In a somewhat hidden street near the plaza in Old Chinatown, a group of art appreciators stands around a small space aglow with neon light.

A sense of mischief hangs in the air. Some of the attendees admire the art with PBRs in hand — procured from somewhere not obvious to the casual visitor — while others hang out in clusters laughing loudly. Stairs in the middle of the space lead to a walkway that wraps around the space, perfect for people-watching. Back on the first floor, art lovers pick up sheets with information about the artist next to a bag of chocolates and a fish in a small tank.

Elsewhere in the gallery, Brittney Scott mingles with visitors and explains some of the inspiration behind her neon quadrilaterals.

if you don’t know much about Scott, aka B6, the works in her solo show “L7” might require some explanation. The neon pieces — bright compositions that mostly use square and rectangular shapes — are actually portraits of people.

Scott started gaining followers with another type of portrait: the digitally drawn avatar. Scott created an avi of herself as a pink-faced floating head with a downturned mouth and a bun of messy black hair. The unhappy face got noticed by DJs like A-Trak — Scott has friends in the EDM scene — and took off from there.

Now the artist boasts more than 10,000 followers on Twitter and Instagram. But early in 2015, Scott felt as if she was having “some sort of mental breakdown.” She went to Europe and lost her phone, an act that ended up inspiring her current “portraits.”

“Yeah, I was partying and I lost it at some festival,” says Scott. “That was in Spain and when I went back to Paris — I was spending most of my time in Paris — I got a French phone. It was just this really crappy smartphone and the paint app that I downloaded on it produced squares. I was still taking portrait requests and I was getting kind of tired of drawing people. I just kind of wanted to see what I could get away with.”

Credit: Courtesy of the artist.

Credit: Courtesy of the artist.

This freedom of self-expression permeates her social media personality, too. She remembers her group of friends using Twitter as an avenue for humor. They playfully started “tweeting really obnoxious all-capital-letter shit abut partying and like DJs ” and people started noticing.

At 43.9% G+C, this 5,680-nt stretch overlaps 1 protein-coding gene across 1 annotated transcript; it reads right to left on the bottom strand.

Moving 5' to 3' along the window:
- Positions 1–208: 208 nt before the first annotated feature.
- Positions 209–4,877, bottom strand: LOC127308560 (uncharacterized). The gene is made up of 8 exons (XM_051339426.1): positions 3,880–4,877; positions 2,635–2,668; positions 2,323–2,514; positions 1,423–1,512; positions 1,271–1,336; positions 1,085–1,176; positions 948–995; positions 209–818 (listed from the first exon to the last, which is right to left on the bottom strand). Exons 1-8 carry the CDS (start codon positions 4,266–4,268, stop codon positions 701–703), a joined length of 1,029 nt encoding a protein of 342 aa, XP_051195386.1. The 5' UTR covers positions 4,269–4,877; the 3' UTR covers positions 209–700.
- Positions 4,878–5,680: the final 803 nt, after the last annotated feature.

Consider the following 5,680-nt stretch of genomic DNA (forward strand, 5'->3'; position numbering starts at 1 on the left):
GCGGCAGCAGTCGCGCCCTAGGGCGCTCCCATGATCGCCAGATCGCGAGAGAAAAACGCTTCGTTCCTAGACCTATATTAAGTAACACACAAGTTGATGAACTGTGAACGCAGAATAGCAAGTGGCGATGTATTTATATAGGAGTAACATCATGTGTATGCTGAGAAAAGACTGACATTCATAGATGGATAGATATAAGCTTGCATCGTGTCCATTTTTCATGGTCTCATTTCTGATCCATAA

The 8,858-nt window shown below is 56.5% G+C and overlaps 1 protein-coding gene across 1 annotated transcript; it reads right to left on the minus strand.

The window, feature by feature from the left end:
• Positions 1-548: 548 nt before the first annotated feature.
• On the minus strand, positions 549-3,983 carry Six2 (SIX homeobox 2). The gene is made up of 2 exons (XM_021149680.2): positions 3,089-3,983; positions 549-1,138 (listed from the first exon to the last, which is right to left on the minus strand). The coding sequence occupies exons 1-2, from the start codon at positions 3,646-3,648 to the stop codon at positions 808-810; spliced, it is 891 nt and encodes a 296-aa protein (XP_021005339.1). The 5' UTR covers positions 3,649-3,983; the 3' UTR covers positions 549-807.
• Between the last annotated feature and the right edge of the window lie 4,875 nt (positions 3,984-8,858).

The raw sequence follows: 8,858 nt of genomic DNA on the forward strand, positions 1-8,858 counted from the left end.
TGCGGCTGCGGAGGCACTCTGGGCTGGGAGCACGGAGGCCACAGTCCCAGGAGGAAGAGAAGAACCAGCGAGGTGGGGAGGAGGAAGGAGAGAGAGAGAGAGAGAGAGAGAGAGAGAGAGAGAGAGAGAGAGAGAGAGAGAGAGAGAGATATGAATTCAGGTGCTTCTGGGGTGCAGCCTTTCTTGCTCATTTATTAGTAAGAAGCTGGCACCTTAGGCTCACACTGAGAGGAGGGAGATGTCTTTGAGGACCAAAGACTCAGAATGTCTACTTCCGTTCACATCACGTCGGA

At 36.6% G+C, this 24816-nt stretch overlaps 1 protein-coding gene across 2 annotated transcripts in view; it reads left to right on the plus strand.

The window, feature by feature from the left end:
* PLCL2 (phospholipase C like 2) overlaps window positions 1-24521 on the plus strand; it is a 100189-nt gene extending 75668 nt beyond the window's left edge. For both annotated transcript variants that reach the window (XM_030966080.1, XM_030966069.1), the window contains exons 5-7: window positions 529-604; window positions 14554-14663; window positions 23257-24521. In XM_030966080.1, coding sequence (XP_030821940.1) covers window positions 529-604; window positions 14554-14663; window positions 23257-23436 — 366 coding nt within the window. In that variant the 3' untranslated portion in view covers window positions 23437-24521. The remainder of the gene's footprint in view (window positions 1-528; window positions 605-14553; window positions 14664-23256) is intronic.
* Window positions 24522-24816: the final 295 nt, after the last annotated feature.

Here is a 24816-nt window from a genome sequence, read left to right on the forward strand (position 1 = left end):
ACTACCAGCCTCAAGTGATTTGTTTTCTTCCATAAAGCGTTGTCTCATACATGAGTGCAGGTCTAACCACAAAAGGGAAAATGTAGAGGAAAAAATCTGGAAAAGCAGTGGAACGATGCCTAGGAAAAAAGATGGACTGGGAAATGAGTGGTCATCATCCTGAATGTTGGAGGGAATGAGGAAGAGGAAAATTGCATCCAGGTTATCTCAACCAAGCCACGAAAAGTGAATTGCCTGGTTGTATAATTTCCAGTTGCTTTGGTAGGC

Eventually, Scott’s main friend group — the Yung Klout Gang — gained notoriety for its social media presence and even got profiled by Buzzfeed in 2012. Scott found her own personality through her drawings as people began to recognize her as the girl who drew digital portraits.

Credit: Courtesy of the artist.

Credit: Courtesy of the artist.

The square portraits in “L7” are another step in Scott’s exploration of digital art, a medium she sees as “a new frontier.” By planning a physical show, Scott creates two versions of each portrait: the tangible and the intangible.

“It’s just fun making digital art and then bringing it to life in physical space,” says Scott. “This time, I figured neon would look really sick because I’ve been doing squares and it’s, like, such a simple concept that it would’ve been easy to do.”

In the show, the pieces stand out against stark white walls, a blankness that Scott sees as “similar to cyberspace and Internet” in its vastness and emptiness. The pieces offer no information besides the twitter handle of the person represented: friends of Scott, the artist herself and famous names like Skrillex and Kreayshawn.

Despite her celebrity acquaintances, Scott wants to keep her practice open to anyone on social media. She just puts what she creates out there and watches how the Internet reacts.

“My whole purpose is to involve people and build a community and, like, make people feel welcome and that I care about them,” says Scott.

The web serves as both Scott’s medium and canvas, supplying her with a free space for expression even while it might seem restrictive when it comes to standards like character limits. But Scott knows the game well by now — her story is a testament to the power of the Internet to make visuals such as her avatars incredibly viral.

“The Internet is so insane; I wouldn’t be where I am without it,” says Scott.

“L7” will be on view until Feb. 11 at @leiminspace. 433 Lei Min Way, downtown. Open Wed-Sat 1-6 p.m. and by appointment. Scott will also be showing work in a group show on Jan. 31. 

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